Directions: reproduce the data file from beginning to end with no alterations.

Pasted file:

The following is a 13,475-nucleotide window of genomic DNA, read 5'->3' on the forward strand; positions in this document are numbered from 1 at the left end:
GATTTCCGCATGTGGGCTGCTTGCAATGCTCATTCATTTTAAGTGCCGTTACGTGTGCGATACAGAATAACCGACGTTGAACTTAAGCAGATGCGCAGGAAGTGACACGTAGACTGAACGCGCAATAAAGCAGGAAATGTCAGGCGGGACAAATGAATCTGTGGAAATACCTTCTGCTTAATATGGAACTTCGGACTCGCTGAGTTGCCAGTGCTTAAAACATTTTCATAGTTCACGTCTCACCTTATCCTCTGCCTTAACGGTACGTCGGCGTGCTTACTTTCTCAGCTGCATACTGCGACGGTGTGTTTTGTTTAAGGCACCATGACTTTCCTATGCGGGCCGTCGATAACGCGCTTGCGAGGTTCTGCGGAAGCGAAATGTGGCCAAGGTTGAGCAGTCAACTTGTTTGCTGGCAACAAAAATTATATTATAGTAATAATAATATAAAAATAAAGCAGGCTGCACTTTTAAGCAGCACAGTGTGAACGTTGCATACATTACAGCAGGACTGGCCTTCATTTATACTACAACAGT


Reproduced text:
The following is a 13,475-nucleotide window of genomic DNA, read 5'->3' on the forward strand; positions in this document are numbered from 1 at the left end:
GATTTCCGCATGTGGGCTGCTTGCAATGCTCATTCATTTTAAGTGCCGTTACGTGTGCGATACAGAATAACCGACGTTGAACTTAAGCAGATGCGCAGGAAGTGACACGTAGACTGAACGCGCAATAAAGCAGGAAATGTCAGGCGGGACAAATGAATCTGTGGAAATACCTTCTGCTTAATATGGAACTTCGGACTCGCTGAGTTGCCAGTGCTTAAAACATTTTCATAGTTCACGTCTCACCTTATCCTCTGCCTTAACGGTACGTCGGCGTGCTTACTTTCTCAGCTGCATACTGCGACGGTGTGTTTTGTTTAAGGCACCATGACTTTCCTATGCGGGCCGTCGATAACGCGCTTGCGAGGTTCTGCGGAAGCGAAATGTGGCCAAGGTTGAGCAGTCAACTTGTTTGCTGGCAACAAAAATTATATTATAGTAATAATAATATAAAAATAAAGCAGGCTGCACTTTTAAGCAGCACAGTGTGAACGTTGCATACATTACAGCAGGACTGGCCTTCATTTATACTACAACAGT